The Transportation Equity Act for the 21st Century authorized $217.9 billion for surface transportation programs for FY1998 through FY2003. Under TEA-21, federal funding for highway programs was guaranteed a minimal annual level of spending and protected from being accessed by other competing programs through a mechanism that matches highway expenditures to highway revenues. The intent of the Revenue Aligned Budget Authority (RABA) was to ensure a reliable funding stream for states to plan long-term highway projects safely. RABA adjusts funding levels for highway funds based on actual and projected highway user receipts. This revenue consists of excise taxes on fuels and truck-related duties on tire-sales and heavy vehicle usage, and is directed to the Highway Trust Fund. The result was record-level funding for programs in 2000, 2001 and 2002; but, due to a recession and lower-than-estimated gas tax collections, RABA adjustments for 2003 are, for the first time, in the negative; explaining the $4.37 billion decline.

Federal Action

Congressional authorizers from all parties in both houses proceeded to take action legislatively to mitigate the budgeted shortfall. Last week the Chairmen of the Senate Environment and Public Works Committee, (Sen. Jim Jeffords, VT), and the House Transportation and Infrastructure Committee (Rep. Don Young, AK) along with respective ranking members, announced the introduction of legislation that would require highway spending to match the FY 2003 level of obligation ($27.8) authorized in TEA-21. If successful, such a measure would restore $4.4 billion of the reduction by tapping into $19 billion currently sitting in the federal Highway Trust Fund (HTF). California’s share would total about $2.5 billion, an increase of $327 million over the proposed amount in the President’s budget. Senator Barbara Boxer is a cosponsor of the Highway Funding Restoration Act.

This week, the Senate Subcommittee on Transportation, Wetlands, and Nuclear Safety convened an informational hearing to examine the Administration’s FY2003 Budget proposal and to go over the RABA and budget-related reauthorization issues. Mary E. Peters, Chief of the Federal Highway Administration, assured members of the committee in her testimony that the $8 billion reduction in next year’s federal-aid highway funds was not a policy decision but a necessary implementation of the law laid out in TEA-21.


Senate Foreign Relations Considers Technology Piracy

The Senate Foreign Relations Committee held a hearing on Tuesday, February 12, to examine the issue of oversees piracy of U. S. intellectual property, such as computer software, movies, videos, and CDs. The Committee heard from several witnesses, including: Under Secretary of State Alan Larson; acting U.S. Attorney for Central California John Gordon; Peter Allgeier, Deputy U. S. trade representative; Jack Valenti, President and CEO, Motion Picture Association of America; Jeff Raikes, Group Vice President, Microsoft; and Hillary Rosen, President and CEO, Recording Industry Association of America.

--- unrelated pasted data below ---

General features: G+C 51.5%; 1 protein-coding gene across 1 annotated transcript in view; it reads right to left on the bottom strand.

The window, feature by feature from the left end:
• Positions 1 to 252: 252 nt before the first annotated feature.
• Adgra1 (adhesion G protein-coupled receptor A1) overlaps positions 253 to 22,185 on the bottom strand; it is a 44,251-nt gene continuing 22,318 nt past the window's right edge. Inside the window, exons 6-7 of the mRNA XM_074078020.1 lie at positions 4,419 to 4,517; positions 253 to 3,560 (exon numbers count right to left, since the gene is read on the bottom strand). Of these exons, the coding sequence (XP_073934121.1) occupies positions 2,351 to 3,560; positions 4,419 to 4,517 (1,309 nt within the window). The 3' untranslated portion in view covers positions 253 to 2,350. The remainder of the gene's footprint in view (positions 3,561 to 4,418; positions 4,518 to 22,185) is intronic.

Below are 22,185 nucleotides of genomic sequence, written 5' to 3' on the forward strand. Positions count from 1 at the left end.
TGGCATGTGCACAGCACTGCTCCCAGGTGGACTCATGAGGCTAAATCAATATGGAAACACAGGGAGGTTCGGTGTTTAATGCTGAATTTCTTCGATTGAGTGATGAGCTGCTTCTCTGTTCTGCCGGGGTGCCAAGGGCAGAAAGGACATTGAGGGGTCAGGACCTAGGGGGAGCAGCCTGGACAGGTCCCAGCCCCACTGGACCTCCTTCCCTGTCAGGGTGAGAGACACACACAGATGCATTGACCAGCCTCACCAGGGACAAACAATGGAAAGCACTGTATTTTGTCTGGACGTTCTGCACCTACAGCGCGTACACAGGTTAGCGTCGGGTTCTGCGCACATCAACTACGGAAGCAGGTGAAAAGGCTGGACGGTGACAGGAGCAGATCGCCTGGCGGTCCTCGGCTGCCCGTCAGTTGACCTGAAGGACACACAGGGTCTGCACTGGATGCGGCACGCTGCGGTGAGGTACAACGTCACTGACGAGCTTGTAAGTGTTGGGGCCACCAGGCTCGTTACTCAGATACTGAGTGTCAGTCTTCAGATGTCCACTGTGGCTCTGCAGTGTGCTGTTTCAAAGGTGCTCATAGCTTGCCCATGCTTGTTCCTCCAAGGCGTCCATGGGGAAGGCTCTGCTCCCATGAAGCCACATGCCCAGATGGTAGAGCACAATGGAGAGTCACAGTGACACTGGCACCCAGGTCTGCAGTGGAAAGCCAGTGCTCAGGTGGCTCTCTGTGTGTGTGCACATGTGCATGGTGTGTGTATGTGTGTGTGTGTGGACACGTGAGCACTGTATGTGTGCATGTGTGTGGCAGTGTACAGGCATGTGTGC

The Administration witnesses discussed the actions the United States is taking to urge foreign countries to crack down on piracy. Mr. Larson pointed out that the biggest problems with piracy occur in the more advanced developing countries, where there is a growing middle class but enforcement of piracy laws remains lax. The U.S. uses the World Trade Organization, bilateral agreements, and other diplomatic and trade means to negotiate enhanced enforcement efforts.

Mr. Valenti outlined the ease with which movies can be pirated and spread around the world through the Internet. He showed a website to the committee where the recently released motion picture Black Hawk Down could be downloaded and watched for free by anyone with a computer. Mr. Valenti testified that the motion picture industry estimates that it loses between $3 billion and $3.5 billion in revenues annually because of piracy.

Mr. Raikes testified that software piracy will result in the loss of 175,000 jobs by the end of the decade and about $1.6 billion in lost tax revenue annually. Microsoft estimates that its lost sales revenue from Microsoft Office software alone amounts to $1.3 billion.

Further testimony can be obtained from the Committee’s website at: .


Administration Appeals Offshore Drilling Ruling

The Bush Administration filed an appeal this week of last year’s federal ruling giving the state of California greater power to review and restrict oil drilling off the coast. The issue revolves around about 36 previously issued leases owned by oil companies which grant drilling rights but have never been used. New drilling leases have been banned since 1990.